Wednesday, October 1, 2008

Led Zeppelin 7: Presence

In a time when the band’s fortunes seemed to fold in upon themselves, Presence is a strange trifle, and an understatement coming after the steady incline of their last few albums. While it was recorded very quickly for its time—less than a month, and finished early so the Stones could use the same studio for Black And Blue—it never sounds rushed or unfinished.
“Achilles Last Stand” has its roots in the extended parts of Page’s “Dazed And Confused” live experiments. As a guitar army it’s not necessarily the best yet, but it’s still pretty fascinating, and Plant gets to wail over that insistent drumbeat. After ten minutes of that, the lazy stroll of “For Your Life” is almost laid back, though the song itself isn’t relaxed at all, particularly the attacks on the whammy bar. “Royal Orleans” is a Crescent City-influenced rave-up that never ends when one thinks it should, ending the side oddly.
“Nobody’s Fault But Mine” is a successful extension of an old blues song, and bands are still ripping this one off today. “Candy Store Rock” is a rockabilly idea that doesn’t really go anywhere, while its twin, “Hots On For Nowhere”, is too complicated to sound fully developed, though you can hear a riff that would one day reveal to have been around for a couple of years. “Tea For One” starts with a jam along the same lines, then takes the “Since I’ve Been Loving You” theme to the next step in its relationship. It’s even in the same key. The finale results in bookending an edgy yet weary album about the pressures of the road and stardom, and the question of whether it was all worth it.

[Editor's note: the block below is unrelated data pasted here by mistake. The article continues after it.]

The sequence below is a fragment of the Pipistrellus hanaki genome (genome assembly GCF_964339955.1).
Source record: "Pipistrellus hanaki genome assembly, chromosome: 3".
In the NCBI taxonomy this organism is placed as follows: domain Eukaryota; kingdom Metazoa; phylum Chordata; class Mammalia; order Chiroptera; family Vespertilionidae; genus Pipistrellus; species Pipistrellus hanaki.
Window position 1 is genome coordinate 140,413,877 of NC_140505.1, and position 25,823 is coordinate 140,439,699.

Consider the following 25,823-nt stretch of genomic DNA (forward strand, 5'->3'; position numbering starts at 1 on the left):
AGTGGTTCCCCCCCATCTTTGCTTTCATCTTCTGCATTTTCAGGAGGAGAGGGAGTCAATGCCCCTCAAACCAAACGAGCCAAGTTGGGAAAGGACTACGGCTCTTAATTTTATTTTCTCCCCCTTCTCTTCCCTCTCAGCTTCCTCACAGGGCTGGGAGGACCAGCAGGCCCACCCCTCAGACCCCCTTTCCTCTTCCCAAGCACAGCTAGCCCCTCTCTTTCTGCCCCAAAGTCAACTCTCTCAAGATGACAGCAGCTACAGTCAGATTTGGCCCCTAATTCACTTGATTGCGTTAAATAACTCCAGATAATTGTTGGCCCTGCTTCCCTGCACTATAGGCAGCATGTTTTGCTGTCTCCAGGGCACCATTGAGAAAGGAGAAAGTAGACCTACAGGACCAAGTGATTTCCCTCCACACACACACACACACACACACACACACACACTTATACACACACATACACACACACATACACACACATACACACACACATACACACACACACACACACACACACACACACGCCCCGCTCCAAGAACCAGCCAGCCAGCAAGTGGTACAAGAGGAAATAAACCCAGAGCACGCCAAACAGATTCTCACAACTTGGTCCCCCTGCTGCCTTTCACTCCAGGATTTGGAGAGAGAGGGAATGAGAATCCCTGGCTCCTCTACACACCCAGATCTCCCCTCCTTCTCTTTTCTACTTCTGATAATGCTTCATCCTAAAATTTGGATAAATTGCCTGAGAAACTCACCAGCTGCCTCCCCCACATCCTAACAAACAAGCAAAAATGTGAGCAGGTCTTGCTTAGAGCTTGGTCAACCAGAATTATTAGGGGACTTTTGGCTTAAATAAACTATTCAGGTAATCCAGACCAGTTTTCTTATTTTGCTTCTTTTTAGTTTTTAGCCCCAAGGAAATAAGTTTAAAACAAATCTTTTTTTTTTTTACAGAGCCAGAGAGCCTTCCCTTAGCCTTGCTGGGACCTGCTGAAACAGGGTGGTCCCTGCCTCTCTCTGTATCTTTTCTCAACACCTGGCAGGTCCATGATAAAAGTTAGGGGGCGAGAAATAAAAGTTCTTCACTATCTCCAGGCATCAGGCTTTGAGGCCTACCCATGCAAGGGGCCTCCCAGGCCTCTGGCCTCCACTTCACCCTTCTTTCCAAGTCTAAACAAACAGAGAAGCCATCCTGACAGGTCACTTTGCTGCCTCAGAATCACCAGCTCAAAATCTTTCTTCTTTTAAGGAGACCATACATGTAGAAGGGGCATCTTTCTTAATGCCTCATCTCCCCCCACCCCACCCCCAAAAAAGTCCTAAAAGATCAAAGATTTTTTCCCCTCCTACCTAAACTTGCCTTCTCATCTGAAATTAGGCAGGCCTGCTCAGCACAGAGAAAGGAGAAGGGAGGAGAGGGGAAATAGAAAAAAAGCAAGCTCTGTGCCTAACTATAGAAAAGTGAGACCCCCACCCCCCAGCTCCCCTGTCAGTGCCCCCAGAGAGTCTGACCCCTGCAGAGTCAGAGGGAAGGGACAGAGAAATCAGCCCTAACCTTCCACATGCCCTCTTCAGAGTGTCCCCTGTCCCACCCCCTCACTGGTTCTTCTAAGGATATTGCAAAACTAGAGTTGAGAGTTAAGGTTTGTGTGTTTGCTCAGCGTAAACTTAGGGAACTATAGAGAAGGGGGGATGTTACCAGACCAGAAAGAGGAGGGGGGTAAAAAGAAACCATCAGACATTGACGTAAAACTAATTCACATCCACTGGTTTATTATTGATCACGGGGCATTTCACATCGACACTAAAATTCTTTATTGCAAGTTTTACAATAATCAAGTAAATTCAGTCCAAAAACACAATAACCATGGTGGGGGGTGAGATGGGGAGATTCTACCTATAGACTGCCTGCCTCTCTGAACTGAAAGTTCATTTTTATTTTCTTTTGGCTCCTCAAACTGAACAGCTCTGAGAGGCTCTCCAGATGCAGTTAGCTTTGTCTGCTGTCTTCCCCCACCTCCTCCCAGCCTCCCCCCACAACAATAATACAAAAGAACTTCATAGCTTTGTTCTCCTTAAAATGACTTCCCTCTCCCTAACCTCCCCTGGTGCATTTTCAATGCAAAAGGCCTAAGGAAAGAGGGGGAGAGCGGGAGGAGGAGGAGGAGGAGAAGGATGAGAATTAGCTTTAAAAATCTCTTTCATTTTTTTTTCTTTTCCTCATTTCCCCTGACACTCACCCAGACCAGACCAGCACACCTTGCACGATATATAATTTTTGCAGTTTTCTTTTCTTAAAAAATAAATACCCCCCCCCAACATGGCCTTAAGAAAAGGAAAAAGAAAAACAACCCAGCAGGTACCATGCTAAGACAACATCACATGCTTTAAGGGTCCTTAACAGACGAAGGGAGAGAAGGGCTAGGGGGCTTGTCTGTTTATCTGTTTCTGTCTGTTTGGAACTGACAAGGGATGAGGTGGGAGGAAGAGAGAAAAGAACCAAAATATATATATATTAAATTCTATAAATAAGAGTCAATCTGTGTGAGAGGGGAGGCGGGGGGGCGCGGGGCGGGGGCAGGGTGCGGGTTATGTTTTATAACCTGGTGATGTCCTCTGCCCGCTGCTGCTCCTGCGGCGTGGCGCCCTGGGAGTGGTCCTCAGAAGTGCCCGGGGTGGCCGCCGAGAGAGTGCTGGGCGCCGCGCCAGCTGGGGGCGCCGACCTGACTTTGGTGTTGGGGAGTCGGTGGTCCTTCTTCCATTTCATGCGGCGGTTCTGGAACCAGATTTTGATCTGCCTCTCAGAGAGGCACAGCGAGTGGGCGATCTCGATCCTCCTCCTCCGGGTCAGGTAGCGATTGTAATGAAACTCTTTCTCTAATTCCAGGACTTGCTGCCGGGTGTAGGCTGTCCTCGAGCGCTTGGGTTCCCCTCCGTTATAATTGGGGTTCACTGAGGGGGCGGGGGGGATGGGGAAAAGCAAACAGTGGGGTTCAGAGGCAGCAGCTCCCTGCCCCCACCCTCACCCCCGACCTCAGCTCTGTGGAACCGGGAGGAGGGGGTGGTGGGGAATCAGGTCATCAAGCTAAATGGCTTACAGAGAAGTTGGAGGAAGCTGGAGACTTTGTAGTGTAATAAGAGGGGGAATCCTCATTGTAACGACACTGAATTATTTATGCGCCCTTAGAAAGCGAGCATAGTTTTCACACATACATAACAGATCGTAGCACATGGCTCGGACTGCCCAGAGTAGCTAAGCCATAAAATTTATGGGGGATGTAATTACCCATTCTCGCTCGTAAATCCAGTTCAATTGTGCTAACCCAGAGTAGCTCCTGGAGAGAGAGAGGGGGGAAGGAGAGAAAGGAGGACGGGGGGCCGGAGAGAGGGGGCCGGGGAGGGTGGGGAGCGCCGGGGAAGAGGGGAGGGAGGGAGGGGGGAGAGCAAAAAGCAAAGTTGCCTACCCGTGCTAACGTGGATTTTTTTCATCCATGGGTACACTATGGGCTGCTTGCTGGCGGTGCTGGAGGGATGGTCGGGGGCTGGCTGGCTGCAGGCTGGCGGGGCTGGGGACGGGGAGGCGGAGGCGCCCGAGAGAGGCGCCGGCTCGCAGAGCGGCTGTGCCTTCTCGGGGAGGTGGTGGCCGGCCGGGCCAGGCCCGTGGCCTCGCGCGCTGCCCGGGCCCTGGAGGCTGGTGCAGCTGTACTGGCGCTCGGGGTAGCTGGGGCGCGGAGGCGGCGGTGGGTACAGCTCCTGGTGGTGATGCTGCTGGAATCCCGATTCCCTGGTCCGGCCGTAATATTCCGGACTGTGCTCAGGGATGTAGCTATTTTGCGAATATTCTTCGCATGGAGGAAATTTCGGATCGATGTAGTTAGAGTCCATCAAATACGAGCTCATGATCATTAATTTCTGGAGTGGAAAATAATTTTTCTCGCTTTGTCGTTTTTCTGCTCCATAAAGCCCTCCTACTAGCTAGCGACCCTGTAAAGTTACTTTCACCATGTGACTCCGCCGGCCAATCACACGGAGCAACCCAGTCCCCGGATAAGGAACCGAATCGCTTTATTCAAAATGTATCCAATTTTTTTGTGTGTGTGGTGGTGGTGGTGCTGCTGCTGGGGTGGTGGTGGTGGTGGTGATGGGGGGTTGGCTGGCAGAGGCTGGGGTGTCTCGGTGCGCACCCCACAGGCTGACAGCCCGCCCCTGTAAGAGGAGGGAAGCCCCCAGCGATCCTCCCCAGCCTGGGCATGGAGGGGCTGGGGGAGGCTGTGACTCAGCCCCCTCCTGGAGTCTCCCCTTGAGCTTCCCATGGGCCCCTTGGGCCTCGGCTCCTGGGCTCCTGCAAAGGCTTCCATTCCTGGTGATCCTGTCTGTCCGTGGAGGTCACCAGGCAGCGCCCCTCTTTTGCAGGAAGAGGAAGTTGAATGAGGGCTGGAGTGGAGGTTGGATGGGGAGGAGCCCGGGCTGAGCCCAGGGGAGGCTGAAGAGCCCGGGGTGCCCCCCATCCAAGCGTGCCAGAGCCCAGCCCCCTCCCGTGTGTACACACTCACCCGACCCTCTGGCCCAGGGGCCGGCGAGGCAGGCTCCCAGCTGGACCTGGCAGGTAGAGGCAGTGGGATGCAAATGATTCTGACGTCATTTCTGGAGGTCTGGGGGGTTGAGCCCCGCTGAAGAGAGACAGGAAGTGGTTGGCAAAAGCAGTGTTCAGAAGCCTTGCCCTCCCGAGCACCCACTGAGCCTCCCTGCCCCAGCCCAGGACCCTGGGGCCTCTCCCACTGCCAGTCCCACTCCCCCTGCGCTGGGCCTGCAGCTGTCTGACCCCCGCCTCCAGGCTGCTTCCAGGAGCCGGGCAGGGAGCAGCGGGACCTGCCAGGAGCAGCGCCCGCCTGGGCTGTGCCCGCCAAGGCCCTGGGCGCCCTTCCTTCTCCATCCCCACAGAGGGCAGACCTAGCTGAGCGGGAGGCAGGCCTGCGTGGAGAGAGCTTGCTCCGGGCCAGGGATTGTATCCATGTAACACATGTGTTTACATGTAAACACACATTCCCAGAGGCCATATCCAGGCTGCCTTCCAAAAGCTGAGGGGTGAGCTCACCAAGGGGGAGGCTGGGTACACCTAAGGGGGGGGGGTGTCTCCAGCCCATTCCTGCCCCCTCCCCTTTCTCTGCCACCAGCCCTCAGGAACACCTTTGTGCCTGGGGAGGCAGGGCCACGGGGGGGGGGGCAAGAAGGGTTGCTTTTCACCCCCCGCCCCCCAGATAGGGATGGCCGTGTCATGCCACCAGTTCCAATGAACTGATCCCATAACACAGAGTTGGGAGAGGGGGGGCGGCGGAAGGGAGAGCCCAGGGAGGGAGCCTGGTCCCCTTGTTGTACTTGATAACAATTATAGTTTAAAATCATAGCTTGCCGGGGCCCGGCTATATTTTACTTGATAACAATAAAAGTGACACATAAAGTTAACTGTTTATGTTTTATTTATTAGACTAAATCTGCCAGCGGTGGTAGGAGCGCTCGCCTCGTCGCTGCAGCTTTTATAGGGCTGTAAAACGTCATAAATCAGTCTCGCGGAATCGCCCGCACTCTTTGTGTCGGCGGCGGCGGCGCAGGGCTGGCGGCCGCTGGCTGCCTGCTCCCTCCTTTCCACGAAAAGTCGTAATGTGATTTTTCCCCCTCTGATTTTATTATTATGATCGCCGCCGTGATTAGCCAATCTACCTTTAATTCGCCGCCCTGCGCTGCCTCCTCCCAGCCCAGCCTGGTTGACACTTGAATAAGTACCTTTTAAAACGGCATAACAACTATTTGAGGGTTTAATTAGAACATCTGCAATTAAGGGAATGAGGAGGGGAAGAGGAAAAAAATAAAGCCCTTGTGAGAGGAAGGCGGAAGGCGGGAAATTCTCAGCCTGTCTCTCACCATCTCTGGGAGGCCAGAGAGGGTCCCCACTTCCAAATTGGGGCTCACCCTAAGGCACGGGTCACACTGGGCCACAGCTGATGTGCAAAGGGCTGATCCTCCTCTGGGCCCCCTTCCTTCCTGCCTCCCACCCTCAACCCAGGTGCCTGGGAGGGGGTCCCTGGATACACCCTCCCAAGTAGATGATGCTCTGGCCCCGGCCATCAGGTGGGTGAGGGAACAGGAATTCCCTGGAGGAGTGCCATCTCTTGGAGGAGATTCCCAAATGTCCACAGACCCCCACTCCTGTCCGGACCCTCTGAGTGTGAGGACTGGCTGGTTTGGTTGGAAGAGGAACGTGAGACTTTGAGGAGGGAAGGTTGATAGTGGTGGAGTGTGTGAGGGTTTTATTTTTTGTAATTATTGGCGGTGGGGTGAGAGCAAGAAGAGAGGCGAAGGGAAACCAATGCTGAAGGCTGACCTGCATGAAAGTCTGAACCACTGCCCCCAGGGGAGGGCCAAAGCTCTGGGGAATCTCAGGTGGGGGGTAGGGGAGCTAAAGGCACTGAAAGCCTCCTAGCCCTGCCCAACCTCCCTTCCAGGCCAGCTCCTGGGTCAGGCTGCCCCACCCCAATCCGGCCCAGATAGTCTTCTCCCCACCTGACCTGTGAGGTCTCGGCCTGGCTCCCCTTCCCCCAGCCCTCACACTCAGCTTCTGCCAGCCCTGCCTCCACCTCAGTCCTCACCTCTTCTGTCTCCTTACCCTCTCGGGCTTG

Presence was recorded under duress, and it shows. For the most part, from start to finish, the lyrics are pretty somber. Although it may not seem like much on paper, the album does earn repeated listenings. Still, considering how much studio time was devoted to it, plus everything that happened to the band in the year after it was released, it’s only natural to overlook it. All these years later it retains a crisp sound and a definite level of energy from the back row. While it doesn’t grate, it doesn’t stink, and in the end, that’s a good thing.
The album was still in the running for “most underrated” when its Deluxe Edition emerged at the end of the final remastering campaign, with a 30-minute bonus disc. This time, so-called reference mixes of four of the songs seem to lack only some final guitar overdubs, save a version of “Royal Orleans” with its unrecognizable raspy vocal. The biggest surprise is an otherwise unknown song, given the unwieldy working title of “10 Ribs & All/Carrot Pod Pod (Pod)”. Built around a slow John Paul Jones piano sequence, even the eventual addition of guitars and drums make it hard to believe this is Led Zeppelin, particularly without lyrics. Had they finished and included it, Presence would have sounded very different.

Led Zeppelin Presence (1976)—
2015 Deluxe Edition: same as 1976, plus 5 extra tracks

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